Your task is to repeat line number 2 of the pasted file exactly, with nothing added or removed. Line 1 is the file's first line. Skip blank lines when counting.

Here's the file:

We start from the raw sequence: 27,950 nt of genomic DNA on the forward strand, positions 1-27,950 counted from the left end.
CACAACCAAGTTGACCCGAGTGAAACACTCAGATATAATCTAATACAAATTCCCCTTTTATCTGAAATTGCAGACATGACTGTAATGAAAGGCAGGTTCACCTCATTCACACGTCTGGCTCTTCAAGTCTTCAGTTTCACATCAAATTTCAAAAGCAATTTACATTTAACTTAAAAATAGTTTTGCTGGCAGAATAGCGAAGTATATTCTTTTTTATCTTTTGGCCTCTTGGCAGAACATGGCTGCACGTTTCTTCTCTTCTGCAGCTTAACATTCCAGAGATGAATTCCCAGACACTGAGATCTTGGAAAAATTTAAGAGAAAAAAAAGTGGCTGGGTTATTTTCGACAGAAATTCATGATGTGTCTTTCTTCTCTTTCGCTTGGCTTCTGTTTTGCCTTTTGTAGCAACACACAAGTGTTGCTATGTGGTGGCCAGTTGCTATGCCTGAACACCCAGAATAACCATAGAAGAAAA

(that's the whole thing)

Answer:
CACAACCAAGTTGACCCGAGTGAAACACTCAGATATAATCTAATACAAATTCCCCTTTTATCTGAAATTGCAGACATGACTGTAATGAAAGGCAGGTTCACCTCATTCACACGTCTGGCTCTTCAAGTCTTCAGTTTCACATCAAATTTCAAAAGCAATTTACATTTAACTTAAAAATAGTTTTGCTGGCAGAATAGCGAAGTATATTCTTTTTTATCTTTTGGCCTCTTGGCAGAACATGGCTGCACGTTTCTTCTCTTCTGCAGCTTAACATTCCAGAGATGAATTCCCAGACACTGAGATCTTGGAAAAATTTAAGAGAAAAAAAAGTGGCTGGGTTATTTTCGACAGAAATTCATGATGTGTCTTTCTTCTCTTTCGCTTGGCTTCTGTTTTGCCTTTTGTAGCAACACACAAGTGTTGCTATGTGGTGGCCAGTTGCTATGCCTGAACACCCAGAATAACCATAGAAGAAAA